Harlan Kilstein’s List of
Sugar-Substitute Chemicals To Avoid
People turn to artificial sweeteners for a number of different reasons, usually in an attempt to quit sugar or as part of a diet. Even more often, people consume artificial sweeteners without their full knowledge when eating processed foods they may not even know contain artificial ingredients. Many of these sweeteners have been proven specifically harmful to health, including some of those that have met with the approval of the FDA, or Federal Drug Administration.
Sugar Substitutes Approved by the FDA
Aspartame – Interestingly enough, Aspartame is sweeter than sucrose (what we call table sugar) by around three hundred times, and likewise contains many times more Calories. Because of how much sweeter it is, however, the quantity needed to produce a sweet taste is negligible to consumers. Although Aspartame has been subject to a plethora of internet hoaxes detailing its negative effects, it is actually the most widely researched and tested artificial sweetener and has been met with approval by health agencies around the world. Nonetheless, consumers have consistently reported migraines as a side-effect of the consumption of aspartame, and aspartame is likewise known to be dangerous for persons suffering from phenylketonuria, a disease in which the body is unable to break down the amino acid phenylalanine.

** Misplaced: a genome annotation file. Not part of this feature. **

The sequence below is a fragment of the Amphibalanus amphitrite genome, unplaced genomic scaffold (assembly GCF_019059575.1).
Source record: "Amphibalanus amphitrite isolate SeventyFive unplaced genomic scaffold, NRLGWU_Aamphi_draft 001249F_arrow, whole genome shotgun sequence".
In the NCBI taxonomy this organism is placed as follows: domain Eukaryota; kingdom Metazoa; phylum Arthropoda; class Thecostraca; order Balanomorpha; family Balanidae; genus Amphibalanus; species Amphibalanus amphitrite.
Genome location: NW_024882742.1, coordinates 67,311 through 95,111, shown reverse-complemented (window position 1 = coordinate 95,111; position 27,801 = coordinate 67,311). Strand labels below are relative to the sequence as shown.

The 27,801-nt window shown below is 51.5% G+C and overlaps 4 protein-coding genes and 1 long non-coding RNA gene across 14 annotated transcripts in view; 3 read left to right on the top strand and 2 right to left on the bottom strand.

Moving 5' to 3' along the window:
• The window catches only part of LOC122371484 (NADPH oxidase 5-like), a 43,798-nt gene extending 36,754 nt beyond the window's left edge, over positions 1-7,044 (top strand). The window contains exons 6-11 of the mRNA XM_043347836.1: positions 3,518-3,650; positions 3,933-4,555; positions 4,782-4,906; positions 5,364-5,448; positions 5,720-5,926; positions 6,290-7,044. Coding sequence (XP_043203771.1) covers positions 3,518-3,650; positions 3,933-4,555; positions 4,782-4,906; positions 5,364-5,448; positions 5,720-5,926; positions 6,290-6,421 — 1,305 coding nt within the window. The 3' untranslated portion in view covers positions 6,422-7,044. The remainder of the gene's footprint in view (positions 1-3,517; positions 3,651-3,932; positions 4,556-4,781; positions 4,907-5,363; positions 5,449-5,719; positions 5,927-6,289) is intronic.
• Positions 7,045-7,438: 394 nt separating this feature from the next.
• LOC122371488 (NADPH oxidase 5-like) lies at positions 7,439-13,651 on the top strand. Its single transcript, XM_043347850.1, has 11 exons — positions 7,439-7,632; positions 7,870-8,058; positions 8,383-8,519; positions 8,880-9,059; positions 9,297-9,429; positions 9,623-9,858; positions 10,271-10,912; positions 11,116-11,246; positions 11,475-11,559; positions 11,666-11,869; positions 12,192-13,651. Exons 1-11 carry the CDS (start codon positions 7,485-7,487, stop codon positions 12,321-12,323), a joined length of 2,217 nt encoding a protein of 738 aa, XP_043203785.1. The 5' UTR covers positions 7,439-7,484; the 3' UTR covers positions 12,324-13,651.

Common Brand Names: Equal, Benevia, Spoonful
Neotame – Certainly not one of the big names in the artificial sweetener industry, neotame is produced by the same corporation that makes aspartame and is therefore subject to what many might call an unfair bias. In this case, a bias which may be justified, as its chemical structure is indeed very near to that of aspartame. Only very recently approved by the FDA, further study may still be required, because although users have not yet reported any negative side-effects, this may only be a function of the infinitesimally small quantities present in most products. Neotame’s structure is more stable than that of aspartame and therefore may also be present in baked goods.
Common Brand Names: NutraSweet
Acesulfame Potassium – Also called Acesulfame K, although this sweetener has been approved by the FDA, considerably less tests have been conducted to prove its harmlessness. Concerns have been expressed about Acesulfame K as a possible carcinogen, with one rodent study even backing up this claim. Additionally, there has been some research to support the claim that the sweetener affects prenatal development, particularly affecting preferences in sweet foods after birth. Acesulfame is also many times sweeter than sucrose, but unlike aspartame, it stands up to heat well. This means consumers should look out for the compound in baked goods in which artificial sweeteners are used.
Common Brand Names: Sunett, Sweet One